I get asked about this pose ALL. THE. TIME. It’s one of the reasons people start seeing me for private yoga sessions. It is THE pose that everyone wants to know how to do, but is unfortunately the pose that us yoga teachers never actually take the time to teach.
There are so many ways you can build up to chaturanga in order to work on it STRONGLY instead of dropping into it and kind of flopping to the ground.
Why is it so hard? Let’s break it down:
- It is technically an ARM BALANCE. That means all the weight is on your arms. TOUGH.
- It requires huge amounts of wrist mobility and strength (like being able to put your wrist at 90 degrees)
- It requires core strength so your hips don’t drop
- It requires tricep strength because it is technically a tricep pushup
- You pause (even if it’s for a split second) while you’re in it before pressing up to upward facing dog (which is another class coming to the studio in March!)
- It requires chest strength
- Your WHOLE BODY is integrated – your legs should be active even though the focus is on core and arms
I posted a short video on Instagram a few weeks ago about how chaturanga looks, what I often see in class, and what you can do on at home in order to work on your strength and chaturanga prep. Here it is:
Give that a try every day and I guarantee you you will feel stronger in your pose. Not only that, but learning chaturanga arms is KEY for arm balancing, so if that’s a goal of yours, definitely give those tips in the video a try.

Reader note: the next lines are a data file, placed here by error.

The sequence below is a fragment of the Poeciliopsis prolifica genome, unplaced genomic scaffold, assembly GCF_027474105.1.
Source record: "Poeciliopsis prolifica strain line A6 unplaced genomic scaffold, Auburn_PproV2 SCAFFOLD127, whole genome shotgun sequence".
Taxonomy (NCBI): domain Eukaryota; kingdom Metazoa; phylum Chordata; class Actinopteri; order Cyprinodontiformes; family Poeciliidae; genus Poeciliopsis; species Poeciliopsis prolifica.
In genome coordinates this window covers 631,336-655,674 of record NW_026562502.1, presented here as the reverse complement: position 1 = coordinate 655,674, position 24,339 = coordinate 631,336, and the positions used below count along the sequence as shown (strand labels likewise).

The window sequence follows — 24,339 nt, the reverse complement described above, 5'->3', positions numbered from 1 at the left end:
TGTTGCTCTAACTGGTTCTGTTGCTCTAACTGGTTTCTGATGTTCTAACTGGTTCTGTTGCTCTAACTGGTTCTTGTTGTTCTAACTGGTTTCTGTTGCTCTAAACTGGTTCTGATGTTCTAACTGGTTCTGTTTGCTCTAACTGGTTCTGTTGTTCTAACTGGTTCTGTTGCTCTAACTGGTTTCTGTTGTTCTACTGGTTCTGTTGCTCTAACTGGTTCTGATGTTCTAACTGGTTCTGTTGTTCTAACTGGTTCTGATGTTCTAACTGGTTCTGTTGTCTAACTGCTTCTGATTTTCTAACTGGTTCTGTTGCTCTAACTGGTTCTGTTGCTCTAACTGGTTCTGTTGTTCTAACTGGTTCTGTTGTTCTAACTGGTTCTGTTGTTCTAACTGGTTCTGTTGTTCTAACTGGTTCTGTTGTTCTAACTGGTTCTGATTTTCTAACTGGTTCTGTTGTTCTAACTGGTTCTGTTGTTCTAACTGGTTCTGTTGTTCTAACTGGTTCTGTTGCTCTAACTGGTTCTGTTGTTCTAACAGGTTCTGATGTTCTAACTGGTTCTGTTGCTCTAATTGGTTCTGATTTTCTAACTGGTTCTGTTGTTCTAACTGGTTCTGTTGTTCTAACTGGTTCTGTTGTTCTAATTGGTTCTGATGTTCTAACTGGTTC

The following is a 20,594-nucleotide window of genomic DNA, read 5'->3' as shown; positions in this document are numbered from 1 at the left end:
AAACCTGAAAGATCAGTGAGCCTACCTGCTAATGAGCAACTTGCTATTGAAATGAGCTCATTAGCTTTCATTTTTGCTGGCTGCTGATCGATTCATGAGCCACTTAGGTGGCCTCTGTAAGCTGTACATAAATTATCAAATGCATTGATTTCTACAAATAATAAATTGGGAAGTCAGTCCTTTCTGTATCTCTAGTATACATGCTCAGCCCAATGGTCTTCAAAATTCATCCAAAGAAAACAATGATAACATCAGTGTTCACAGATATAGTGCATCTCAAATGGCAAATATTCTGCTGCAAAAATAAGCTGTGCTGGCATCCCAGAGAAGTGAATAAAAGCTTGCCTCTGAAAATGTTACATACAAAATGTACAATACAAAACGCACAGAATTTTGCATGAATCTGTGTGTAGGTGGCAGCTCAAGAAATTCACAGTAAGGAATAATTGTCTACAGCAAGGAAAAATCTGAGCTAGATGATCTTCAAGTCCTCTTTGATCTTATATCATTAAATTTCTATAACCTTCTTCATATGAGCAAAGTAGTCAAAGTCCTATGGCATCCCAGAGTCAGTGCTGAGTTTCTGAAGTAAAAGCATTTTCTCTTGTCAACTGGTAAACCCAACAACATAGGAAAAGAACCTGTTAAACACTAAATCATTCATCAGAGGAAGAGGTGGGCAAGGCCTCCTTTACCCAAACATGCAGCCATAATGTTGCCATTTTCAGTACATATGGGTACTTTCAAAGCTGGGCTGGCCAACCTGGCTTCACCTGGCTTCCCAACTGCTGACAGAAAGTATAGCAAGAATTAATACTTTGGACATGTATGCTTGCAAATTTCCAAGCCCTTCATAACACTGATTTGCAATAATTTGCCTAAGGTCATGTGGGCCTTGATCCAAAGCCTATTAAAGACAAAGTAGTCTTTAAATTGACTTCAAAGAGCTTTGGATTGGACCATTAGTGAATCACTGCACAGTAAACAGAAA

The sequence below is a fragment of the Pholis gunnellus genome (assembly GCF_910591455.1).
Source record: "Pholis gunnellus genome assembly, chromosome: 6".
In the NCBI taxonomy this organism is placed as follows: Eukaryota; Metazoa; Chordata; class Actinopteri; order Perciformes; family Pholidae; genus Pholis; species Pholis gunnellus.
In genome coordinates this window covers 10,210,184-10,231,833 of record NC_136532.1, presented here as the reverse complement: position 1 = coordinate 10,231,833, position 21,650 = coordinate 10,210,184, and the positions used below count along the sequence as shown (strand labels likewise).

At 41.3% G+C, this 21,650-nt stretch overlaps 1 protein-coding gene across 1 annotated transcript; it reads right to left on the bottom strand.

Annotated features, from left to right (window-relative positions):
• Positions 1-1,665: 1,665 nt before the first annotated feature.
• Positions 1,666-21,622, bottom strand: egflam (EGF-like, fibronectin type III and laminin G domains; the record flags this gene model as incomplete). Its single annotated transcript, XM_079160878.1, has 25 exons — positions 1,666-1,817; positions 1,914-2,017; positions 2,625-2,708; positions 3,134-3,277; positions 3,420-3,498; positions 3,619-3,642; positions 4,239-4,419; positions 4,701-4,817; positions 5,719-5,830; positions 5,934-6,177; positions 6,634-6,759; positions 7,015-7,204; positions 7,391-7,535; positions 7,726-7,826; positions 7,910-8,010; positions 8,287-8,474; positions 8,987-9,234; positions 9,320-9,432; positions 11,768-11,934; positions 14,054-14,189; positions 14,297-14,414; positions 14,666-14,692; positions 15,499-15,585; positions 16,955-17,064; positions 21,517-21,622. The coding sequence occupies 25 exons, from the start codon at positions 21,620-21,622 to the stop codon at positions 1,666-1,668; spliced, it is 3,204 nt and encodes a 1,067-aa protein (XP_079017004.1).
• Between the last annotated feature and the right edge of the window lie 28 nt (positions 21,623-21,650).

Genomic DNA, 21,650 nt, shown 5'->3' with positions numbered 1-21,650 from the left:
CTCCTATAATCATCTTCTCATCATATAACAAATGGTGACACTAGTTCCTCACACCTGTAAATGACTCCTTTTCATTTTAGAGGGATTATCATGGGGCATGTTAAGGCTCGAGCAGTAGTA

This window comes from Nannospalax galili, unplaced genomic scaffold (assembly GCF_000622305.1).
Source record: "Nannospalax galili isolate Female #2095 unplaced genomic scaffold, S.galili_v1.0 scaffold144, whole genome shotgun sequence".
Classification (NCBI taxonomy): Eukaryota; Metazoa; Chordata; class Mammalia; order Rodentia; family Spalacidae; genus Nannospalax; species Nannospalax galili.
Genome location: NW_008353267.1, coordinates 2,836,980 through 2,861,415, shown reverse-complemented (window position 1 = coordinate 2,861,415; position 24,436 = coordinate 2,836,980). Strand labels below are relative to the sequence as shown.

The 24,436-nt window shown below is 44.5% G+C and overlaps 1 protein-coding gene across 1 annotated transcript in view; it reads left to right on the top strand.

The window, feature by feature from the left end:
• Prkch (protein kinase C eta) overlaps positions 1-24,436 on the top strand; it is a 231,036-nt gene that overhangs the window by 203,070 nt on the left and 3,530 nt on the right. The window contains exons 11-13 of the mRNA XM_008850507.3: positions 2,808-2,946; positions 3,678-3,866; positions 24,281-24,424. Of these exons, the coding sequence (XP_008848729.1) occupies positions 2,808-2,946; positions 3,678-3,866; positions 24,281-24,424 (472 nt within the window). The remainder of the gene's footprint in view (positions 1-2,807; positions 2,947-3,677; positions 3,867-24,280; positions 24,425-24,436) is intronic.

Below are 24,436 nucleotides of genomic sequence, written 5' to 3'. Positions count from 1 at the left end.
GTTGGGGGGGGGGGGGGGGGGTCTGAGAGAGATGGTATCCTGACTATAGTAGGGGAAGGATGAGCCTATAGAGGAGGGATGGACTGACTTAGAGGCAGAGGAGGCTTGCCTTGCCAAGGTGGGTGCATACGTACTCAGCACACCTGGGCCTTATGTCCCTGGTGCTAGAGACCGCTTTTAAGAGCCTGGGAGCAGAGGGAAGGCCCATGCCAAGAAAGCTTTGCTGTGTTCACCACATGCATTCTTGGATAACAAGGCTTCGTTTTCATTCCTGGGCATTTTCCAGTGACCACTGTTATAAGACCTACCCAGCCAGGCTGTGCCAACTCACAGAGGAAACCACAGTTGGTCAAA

I want to add one more thing. It’s small, but it’s KEY.
WHEN YOU PULL FORWARDS INTO PLANK, TURN THE EYE OF YOUR ELBOW FORWARDS AND THEN BEND YOUR ELBOWS STRAIGHT BACK AND LOWER DOWN
If you’re unsure what the eye of an elbow looks like, here’s a picture of mine:
Why does this matter? Take a look at how I bend my arms when the eye of the elbow is forwards versus facing in (which is what typically happens)
EYE OF THE ELBOW FACING IN —> ARMS BEND OUT TO THE SIDE
EYE OF THE ELBOW FORWARDS —> ARMS CAN BEND STRAIGHT BACK
As you can see, in order to bend your arms straight back you have to turn the eye of your elbow forwards – in other words EXTERNALLY rotate your arms WITHOUT adjusting your hands. This comes from the shoulder. Check out the video below to see what I mean:
So when you’re trying the moves in the first video, remember to point the eye of your elbow forward. See what changes it gives you. It is probably much harder!
If you’re interested in diving deep into chaturanga, then make sure you sign up for my FREE chaturanga tutorial by clicking here